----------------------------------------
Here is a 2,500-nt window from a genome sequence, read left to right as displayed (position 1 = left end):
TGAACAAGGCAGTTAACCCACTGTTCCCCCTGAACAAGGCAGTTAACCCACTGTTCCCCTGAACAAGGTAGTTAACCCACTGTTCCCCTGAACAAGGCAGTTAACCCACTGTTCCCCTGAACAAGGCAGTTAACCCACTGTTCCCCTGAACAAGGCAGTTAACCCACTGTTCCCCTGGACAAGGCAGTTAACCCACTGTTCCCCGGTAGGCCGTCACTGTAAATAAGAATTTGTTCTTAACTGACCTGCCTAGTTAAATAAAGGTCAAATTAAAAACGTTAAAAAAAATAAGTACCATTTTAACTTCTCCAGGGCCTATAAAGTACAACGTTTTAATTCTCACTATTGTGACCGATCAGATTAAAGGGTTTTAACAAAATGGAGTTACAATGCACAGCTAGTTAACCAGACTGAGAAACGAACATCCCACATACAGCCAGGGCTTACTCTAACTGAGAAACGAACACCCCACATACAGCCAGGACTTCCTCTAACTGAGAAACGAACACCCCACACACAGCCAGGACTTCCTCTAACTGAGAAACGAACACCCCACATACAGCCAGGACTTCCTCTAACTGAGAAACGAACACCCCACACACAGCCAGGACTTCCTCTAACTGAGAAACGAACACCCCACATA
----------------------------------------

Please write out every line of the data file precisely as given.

Here is a 2,500-nt window from a genome sequence, read left to right as displayed (position 1 = left end):
TGAACAAGGCAGTTAACCCACTGTTCCCCCTGAACAAGGCAGTTAACCCACTGTTCCCCTGAACAAGGTAGTTAACCCACTGTTCCCCTGAACAAGGCAGTTAACCCACTGTTCCCCTGAACAAGGCAGTTAACCCACTGTTCCCCTGAACAAGGCAGTTAACCCACTGTTCCCCTGGACAAGGCAGTTAACCCACTGTTCCCCGGTAGGCCGTCACTGTAAATAAGAATTTGTTCTTAACTGACCTGCCTAGTTAAATAAAGGTCAAATTAAAAACGTTAAAAAAAATAAGTACCATTTTAACTTCTCCAGGGCCTATAAAGTACAACGTTTTAATTCTCACTATTGTGACCGATCAGATTAAAGGGTTTTAACAAAATGGAGTTACAATGCACAGCTAGTTAACCAGACTGAGAAACGAACATCCCACATACAGCCAGGGCTTACTCTAACTGAGAAACGAACACCCCACATACAGCCAGGACTTCCTCTAACTGAGAAACGAACACCCCACACACAGCCAGGACTTCCTCTAACTGAGAAACGAACACCCCACATACAGCCAGGACTTCCTCTAACTGAGAAACGAACACCCCACACACAGCCAGGACTTCCTCTAACTGAGAAACGAACACCCCACATA